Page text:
Kundan ( K-uu-n-d-uh-n ) The word kundan means highly refined gold, and a highly refined and pure form of molten gold is used. Kundan jewelry is a style of jewelry made with techniques native to India.
The history of kundan jewelry making in India dates back several thousand years to the Mughal Empire and Dynasty period in India, between 1526 and 1858. It flourished in greatly in the Mughal era as it received royal patronage with the most intricate form of Indian Gem Stone, and is the oldest form of jewelry made and worn in India, still in use. During Mughal period, the art of kundan work reached Rajasthan from Delhi. Later on, craftsmen from the different part of the country migrated to the place and made Rajasthan a hub of Kundankari. Over the years the kundan jewellery of the courts was successfully copied in silver in Rajasthan, Bihar and the Punjab states and became popular with common man as well. Pachchikam is one such variation of Kundan Jewelry. Today, it is known world over and Rajasthan is considered to be the centre for the best kundankari workmanship. There are many styles and variations in Kundan work, with the meena kundan being considered the most traditional. In this style, the stones are encrusted on one side and the reverse is decorated with elaborate enamel or meenakari work. It is said that the meenakari was a way of adding to the beauty of the kundan jewelry. But overtime it came to be as much admired as the kundan itself.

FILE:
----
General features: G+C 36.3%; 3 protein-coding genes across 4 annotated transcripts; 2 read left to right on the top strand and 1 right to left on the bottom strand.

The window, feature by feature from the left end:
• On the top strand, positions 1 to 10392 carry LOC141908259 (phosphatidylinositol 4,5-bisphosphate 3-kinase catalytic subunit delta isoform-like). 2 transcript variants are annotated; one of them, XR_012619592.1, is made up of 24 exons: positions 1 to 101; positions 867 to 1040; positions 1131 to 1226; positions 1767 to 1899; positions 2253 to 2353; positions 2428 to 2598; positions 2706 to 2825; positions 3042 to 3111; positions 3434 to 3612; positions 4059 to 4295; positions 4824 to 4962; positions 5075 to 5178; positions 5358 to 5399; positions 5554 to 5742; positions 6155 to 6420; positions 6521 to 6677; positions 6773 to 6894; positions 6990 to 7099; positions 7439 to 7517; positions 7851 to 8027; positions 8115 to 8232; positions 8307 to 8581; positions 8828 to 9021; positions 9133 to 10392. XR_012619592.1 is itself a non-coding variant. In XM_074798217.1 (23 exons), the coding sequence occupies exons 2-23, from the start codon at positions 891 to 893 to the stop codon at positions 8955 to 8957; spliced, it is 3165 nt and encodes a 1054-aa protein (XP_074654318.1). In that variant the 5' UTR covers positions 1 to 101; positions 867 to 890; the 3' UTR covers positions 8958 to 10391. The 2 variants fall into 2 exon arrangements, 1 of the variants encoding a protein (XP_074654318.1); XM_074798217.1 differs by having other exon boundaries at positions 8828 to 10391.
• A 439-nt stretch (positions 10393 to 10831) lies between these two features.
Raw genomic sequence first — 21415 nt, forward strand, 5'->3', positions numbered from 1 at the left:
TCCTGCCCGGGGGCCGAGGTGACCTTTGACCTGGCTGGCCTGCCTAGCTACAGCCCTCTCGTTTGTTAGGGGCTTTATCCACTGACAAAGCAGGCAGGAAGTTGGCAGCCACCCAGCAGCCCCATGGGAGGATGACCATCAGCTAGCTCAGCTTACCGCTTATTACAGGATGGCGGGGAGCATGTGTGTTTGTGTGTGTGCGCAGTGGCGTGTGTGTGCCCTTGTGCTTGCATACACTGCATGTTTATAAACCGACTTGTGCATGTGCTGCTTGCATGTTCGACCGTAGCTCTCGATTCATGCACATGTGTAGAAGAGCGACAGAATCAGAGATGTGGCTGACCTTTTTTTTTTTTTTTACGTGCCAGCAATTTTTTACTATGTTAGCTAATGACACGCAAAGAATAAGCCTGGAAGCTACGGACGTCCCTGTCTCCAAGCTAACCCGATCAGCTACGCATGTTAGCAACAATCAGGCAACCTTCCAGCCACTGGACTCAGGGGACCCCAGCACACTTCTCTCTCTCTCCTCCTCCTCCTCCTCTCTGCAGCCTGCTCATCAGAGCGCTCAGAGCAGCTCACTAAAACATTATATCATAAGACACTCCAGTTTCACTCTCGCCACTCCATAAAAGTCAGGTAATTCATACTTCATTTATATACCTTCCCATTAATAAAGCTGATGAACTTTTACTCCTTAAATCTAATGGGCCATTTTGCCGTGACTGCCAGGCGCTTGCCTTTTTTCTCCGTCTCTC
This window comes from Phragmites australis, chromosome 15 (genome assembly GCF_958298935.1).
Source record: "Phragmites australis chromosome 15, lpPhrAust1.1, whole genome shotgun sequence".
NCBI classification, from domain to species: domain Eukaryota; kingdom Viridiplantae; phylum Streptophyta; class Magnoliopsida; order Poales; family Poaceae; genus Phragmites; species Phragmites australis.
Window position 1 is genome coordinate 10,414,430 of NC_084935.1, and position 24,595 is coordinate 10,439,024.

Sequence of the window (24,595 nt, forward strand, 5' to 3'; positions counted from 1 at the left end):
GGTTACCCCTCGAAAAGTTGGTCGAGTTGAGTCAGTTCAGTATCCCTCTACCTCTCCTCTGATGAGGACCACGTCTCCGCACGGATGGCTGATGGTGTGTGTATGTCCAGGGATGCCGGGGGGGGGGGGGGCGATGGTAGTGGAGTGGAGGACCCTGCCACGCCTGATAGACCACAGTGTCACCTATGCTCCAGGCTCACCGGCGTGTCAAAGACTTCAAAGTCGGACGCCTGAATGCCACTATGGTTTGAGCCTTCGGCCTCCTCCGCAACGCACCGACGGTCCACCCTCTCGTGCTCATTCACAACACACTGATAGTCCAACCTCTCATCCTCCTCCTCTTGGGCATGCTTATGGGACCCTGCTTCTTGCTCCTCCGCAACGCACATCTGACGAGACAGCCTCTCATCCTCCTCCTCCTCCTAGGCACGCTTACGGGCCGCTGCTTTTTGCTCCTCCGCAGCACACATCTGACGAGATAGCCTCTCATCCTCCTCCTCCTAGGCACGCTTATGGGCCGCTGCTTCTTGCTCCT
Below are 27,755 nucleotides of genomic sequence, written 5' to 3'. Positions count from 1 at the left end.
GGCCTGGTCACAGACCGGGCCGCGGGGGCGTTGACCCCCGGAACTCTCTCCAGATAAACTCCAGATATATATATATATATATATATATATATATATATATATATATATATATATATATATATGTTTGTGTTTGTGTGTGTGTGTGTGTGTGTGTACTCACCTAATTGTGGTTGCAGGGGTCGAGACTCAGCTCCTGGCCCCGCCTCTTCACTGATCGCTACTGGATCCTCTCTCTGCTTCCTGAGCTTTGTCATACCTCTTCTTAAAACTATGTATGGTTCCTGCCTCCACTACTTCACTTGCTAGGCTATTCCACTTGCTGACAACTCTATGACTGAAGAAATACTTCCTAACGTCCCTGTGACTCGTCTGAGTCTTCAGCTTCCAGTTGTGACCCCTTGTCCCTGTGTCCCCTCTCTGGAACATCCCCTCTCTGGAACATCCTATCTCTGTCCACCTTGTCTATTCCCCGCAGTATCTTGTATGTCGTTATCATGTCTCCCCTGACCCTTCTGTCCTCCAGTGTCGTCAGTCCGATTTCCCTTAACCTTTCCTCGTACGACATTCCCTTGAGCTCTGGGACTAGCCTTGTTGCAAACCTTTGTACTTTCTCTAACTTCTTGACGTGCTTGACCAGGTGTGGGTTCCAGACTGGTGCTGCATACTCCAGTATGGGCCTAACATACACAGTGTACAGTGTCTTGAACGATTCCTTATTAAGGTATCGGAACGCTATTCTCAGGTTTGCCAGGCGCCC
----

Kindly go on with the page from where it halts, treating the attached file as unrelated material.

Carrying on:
Traditional kundan jewelry has stones encrusted on one side and colorful and intricate meenakari on the reverse. The entire technique of Kundankari lies in the skillful setting of gems and stones in gold, which is rarely solid. Holes are cut for the gems, engraving is carried out and the pieces are enameled. The core of the ornament is made out of lac, a natural resin. Later, lac is inserted into the hollow parts and is then visible from the front, through the holes left for the gems. Highly refined gold or kundan is used to cover the lac and gems are then pushed into the kundan. To increase the strength of the joints and to give it a smooth finish, more kundan is applied. Kundankari is such a specialized work that it is carried by a group of craftsmen, each carrying out a specific task. The chiterias make the basic design, the ghaarias are responsible for engraving and making holes, meenakari or enameling is done by the enameller and the goldsmith takes care of the Kundan or gold. The jadiyas or stone setters, set stones such as jade, agate, garnet, emerald, rock crystal, topaz, amethyst, and spinel into kundan. With kundan jewelry, even the smallest piece is elaborate. It definitely can’t be termed as light jewelry. So it calls for a special occasion to bring out that kundan set.